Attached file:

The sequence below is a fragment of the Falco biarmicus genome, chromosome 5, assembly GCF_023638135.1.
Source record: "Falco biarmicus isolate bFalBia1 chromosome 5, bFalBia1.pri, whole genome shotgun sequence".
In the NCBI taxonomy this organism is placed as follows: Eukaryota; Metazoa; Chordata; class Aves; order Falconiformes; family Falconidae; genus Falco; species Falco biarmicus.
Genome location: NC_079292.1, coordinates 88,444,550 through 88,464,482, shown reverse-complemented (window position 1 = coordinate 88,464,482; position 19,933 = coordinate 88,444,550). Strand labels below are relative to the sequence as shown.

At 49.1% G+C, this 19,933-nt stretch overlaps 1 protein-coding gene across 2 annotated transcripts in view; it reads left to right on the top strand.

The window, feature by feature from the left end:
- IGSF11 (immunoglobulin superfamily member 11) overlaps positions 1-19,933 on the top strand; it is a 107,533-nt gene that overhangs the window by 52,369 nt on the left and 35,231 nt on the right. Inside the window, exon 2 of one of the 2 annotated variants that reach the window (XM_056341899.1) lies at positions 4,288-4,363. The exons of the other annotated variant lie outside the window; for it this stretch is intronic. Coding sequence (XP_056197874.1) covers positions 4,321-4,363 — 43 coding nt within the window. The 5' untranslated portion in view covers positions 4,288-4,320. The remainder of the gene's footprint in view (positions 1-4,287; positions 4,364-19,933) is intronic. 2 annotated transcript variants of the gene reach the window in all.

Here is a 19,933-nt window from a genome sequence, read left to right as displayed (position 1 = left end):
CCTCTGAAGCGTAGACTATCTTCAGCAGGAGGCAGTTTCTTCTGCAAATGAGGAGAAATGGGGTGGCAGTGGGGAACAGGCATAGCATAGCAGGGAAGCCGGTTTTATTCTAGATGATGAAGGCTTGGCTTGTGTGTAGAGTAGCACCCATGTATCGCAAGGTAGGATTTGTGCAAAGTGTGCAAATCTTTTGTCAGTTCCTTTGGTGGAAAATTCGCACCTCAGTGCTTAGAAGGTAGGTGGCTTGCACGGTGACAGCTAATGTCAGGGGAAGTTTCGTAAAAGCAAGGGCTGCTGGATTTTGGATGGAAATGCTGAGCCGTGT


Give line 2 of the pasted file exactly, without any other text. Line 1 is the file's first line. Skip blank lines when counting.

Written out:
Source record: "Falco biarmicus isolate bFalBia1 chromosome 5, bFalBia1.pri, whole genome shotgun sequence".